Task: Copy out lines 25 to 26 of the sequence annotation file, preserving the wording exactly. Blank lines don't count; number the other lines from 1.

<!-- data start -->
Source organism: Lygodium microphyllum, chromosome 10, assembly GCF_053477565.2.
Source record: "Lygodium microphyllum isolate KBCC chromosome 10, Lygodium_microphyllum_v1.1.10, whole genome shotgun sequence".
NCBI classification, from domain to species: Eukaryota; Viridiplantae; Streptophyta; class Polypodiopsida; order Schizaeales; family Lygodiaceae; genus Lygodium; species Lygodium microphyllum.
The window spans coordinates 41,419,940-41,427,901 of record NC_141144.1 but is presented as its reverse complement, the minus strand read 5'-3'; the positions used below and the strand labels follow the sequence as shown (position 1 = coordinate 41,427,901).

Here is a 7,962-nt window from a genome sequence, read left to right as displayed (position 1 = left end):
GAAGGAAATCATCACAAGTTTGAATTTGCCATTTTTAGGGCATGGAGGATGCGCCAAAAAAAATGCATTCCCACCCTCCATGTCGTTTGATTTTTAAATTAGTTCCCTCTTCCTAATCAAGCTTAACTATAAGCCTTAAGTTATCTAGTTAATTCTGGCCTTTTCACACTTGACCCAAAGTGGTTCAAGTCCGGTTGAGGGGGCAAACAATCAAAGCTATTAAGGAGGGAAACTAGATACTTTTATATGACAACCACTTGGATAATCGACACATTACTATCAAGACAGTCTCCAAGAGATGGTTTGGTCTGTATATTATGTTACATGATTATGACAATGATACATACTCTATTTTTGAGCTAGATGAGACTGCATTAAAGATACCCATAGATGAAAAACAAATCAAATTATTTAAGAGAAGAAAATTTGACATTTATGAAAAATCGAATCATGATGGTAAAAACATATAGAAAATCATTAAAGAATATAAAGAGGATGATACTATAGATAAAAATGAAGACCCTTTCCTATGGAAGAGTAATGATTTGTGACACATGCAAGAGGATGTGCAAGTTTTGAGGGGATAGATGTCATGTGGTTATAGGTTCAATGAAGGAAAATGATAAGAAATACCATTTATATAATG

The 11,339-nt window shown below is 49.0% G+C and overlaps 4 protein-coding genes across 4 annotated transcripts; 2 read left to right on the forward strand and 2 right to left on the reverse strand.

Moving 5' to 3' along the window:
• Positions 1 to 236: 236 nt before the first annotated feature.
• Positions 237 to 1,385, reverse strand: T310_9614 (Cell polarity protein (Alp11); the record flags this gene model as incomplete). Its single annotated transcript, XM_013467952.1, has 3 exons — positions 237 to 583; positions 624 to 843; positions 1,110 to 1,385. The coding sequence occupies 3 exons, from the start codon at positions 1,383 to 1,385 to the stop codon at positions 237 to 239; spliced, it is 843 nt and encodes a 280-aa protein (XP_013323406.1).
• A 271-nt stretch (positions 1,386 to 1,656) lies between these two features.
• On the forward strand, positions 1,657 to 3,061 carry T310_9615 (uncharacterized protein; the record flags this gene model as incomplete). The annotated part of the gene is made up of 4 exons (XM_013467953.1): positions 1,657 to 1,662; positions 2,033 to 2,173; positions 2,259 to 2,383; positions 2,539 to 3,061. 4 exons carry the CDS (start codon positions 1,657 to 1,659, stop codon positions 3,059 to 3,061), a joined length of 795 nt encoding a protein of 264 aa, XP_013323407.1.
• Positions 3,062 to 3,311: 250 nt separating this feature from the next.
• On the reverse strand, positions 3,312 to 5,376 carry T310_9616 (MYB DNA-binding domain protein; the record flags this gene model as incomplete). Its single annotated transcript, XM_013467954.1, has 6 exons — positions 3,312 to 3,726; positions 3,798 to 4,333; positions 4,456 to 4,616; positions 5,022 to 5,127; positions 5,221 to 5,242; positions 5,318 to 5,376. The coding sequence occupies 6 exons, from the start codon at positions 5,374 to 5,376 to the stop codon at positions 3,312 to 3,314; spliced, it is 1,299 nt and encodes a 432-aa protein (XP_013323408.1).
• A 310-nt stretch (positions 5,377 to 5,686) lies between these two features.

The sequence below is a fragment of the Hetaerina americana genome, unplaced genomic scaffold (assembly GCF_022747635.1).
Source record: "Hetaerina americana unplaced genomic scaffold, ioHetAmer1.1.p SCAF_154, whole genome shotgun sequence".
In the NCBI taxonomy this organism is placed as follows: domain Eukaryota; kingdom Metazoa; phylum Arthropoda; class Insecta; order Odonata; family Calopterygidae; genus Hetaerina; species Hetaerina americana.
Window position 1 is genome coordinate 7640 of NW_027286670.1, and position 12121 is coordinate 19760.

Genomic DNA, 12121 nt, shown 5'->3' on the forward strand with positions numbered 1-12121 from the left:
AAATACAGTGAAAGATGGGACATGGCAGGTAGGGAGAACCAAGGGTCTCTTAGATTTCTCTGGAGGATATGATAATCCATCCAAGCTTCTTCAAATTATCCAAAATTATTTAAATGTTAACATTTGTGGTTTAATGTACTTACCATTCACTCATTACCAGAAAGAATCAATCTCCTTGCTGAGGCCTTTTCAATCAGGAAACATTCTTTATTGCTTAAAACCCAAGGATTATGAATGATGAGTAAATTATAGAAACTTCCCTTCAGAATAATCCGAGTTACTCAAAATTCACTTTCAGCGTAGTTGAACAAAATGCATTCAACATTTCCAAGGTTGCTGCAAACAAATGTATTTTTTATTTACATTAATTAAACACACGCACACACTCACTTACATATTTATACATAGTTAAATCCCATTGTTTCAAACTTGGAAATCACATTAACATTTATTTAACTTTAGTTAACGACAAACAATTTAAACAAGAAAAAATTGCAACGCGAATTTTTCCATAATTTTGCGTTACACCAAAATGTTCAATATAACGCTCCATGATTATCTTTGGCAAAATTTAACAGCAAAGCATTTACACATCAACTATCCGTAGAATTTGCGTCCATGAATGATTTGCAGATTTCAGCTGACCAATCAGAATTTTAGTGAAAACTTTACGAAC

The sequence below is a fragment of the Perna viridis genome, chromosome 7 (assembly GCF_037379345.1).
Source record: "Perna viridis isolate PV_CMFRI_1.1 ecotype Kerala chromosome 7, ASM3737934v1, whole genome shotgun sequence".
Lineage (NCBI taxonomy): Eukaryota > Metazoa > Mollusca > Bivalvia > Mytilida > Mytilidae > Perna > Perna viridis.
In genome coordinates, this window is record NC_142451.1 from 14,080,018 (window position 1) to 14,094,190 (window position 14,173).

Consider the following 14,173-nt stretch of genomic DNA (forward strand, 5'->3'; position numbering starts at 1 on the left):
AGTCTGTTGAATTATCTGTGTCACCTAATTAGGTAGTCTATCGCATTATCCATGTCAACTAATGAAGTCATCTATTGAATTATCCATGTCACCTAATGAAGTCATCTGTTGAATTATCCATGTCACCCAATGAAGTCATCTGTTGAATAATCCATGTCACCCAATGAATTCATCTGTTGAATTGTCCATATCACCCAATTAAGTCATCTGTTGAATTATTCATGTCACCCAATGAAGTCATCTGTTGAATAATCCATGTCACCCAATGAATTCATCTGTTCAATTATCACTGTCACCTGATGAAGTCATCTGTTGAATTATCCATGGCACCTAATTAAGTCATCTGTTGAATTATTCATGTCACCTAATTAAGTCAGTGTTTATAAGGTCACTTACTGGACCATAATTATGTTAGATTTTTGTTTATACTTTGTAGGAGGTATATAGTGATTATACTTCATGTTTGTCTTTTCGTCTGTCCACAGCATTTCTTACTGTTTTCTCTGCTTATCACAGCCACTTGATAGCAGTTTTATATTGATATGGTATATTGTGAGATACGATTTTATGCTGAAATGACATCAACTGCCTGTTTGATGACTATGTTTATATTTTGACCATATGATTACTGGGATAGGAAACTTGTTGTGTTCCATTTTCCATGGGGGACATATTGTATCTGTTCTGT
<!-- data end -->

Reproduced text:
In genome coordinates, this window is record NC_142451.1 from 14,080,018 (window position 1) to 14,094,190 (window position 14,173).

Consider the following 14,173-nt stretch of genomic DNA (forward strand, 5'->3'; position numbering starts at 1 on the left):